Former Dubai bank executives get 10-year prison terms
Four businessmen, two Britons, an American and a Turkish citizens — are charged with criminal complicity, as the American and the Turk were sentenced in absentia because they have fled the country
Two former Dubai Islamic Bank (DIB) executives and four businessmen were sentenced to 10 years each in prison by a Dubai court on Wednesday and fined 1.8 billion dirhams ($496.5 million), the amount they were accused of embezzling from the bank.
The case was one of the largest financial fraud cases in the United Arab Emirates, home to tourism and financial hub Dubai.
The convicted were charged with appropriating public funds, illegal profiteering and inflicting intentional loss to the government and its interests.
The two executives, Pakistani citizens, were arrested in 2008 and first appeared before a Dubai criminal court in March 2010.
The public prosecution said they accepted bribes totalling $1.7 million.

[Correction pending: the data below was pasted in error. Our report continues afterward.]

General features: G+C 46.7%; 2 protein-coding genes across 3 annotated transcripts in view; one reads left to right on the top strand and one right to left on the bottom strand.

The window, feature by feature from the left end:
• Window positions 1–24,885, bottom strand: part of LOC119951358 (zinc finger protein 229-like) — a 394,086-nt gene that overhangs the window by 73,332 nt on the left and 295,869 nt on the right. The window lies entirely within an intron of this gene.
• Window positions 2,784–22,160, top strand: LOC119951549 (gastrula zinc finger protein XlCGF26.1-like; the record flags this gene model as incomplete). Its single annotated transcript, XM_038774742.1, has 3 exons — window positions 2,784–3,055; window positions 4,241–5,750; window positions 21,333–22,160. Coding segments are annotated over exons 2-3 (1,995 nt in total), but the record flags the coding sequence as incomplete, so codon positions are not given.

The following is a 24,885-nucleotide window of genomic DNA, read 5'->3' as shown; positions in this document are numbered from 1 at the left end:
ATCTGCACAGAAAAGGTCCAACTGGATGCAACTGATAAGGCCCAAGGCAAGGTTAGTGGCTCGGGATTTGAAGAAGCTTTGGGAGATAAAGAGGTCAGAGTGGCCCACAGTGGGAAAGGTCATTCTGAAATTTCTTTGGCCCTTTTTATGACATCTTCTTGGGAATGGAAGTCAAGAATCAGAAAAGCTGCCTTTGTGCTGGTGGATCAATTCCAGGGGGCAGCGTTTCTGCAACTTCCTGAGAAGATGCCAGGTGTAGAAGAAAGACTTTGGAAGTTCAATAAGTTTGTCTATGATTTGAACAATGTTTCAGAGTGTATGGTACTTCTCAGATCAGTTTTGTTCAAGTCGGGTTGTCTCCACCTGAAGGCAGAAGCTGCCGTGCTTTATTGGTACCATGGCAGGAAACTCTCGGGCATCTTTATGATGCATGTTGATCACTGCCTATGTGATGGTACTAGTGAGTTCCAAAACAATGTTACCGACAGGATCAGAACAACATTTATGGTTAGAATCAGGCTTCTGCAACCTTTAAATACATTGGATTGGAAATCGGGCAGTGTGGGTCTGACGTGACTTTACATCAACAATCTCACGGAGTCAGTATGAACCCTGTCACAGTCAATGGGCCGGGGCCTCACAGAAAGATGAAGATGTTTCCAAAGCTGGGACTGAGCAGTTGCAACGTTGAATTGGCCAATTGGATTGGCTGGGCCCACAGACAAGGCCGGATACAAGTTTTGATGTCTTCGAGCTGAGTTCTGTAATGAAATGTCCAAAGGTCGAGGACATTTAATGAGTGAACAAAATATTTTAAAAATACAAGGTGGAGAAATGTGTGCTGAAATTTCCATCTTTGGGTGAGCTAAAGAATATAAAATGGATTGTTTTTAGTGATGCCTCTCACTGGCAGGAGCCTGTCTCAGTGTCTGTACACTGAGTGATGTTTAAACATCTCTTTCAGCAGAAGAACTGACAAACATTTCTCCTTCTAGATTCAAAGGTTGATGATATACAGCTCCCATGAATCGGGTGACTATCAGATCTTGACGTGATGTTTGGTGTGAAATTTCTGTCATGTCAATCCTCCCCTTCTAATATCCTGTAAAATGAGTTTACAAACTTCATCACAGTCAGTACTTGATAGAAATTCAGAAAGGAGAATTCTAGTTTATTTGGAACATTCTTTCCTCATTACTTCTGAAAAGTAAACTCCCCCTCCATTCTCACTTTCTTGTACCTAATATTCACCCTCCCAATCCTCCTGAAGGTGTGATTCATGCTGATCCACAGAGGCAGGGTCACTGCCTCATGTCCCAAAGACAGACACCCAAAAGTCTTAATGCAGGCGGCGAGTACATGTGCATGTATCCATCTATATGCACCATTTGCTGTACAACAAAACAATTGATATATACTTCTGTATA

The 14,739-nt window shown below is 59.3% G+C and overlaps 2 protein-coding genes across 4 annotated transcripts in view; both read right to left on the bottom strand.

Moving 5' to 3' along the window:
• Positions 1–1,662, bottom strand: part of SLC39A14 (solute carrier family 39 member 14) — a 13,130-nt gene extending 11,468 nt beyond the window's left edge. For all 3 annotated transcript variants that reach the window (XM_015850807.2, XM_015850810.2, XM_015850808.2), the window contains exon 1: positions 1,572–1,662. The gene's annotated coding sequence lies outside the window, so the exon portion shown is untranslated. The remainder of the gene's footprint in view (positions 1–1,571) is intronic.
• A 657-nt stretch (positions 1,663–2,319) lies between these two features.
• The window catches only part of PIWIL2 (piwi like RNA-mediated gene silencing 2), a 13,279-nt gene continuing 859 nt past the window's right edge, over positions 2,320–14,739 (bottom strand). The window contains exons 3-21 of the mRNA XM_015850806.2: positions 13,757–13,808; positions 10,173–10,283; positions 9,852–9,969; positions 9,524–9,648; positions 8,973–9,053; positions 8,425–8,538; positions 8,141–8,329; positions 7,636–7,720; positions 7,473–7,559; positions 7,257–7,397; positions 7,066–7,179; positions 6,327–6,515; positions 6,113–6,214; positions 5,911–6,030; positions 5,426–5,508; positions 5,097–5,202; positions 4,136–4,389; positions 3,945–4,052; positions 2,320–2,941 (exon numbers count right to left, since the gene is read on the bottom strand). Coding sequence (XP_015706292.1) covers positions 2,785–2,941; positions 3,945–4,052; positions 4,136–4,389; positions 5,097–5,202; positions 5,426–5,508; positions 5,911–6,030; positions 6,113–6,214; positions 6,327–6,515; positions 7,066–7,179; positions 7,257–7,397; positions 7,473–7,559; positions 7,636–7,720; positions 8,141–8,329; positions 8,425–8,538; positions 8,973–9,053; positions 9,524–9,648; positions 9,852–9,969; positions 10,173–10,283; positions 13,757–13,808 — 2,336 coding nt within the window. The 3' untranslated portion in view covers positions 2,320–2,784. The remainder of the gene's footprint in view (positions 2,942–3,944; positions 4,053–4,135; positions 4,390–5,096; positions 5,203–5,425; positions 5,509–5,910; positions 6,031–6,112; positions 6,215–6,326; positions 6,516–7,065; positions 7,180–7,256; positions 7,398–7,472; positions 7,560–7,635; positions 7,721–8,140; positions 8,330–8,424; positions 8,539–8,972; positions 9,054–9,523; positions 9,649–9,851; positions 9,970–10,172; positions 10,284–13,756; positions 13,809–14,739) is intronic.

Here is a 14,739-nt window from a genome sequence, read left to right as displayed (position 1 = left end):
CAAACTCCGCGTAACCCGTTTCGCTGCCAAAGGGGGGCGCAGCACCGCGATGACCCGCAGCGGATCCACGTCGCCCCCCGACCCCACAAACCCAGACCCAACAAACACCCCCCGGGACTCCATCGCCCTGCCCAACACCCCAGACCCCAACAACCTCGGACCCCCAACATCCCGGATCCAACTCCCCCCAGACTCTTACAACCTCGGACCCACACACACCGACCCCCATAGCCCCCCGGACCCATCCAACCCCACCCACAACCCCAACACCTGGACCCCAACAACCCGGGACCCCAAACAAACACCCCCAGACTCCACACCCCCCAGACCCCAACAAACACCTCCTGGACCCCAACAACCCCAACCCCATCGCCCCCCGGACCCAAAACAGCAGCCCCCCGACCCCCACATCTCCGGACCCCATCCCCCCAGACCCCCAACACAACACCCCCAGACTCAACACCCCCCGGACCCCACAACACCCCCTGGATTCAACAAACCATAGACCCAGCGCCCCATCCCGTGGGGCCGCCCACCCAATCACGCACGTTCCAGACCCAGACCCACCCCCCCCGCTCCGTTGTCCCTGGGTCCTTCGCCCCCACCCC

The two were tried as government officials — the Dubai government owns a 30-percent stake in DIB — leading to a stiffer penalty under the UAE penal code which stipulates more severe punishment for government employees.
The businessmen — two Britons, an American and a Turkish citizens — were charged with criminal complicity. The American and the Turk were sentenced in absentia because they have fled the country.
Prosecutors said the suspects swindled DIB by submitting “documents and invoices about fraudulent deals.”
Dubai launched an anti-corruption campaign in 2008 that led to the arrest of several high-profile business figures, including government ministers.
Dubai adopted a new law in December 2009 under which the state can impose prison terms of up to 20 years for financial crimes shortly after a debt crisis erupted when flagship conglomerate Dubai World requested a standstill agreement on $26 billion of debt. The company reached a debt restructuring deal with its creditors late last year.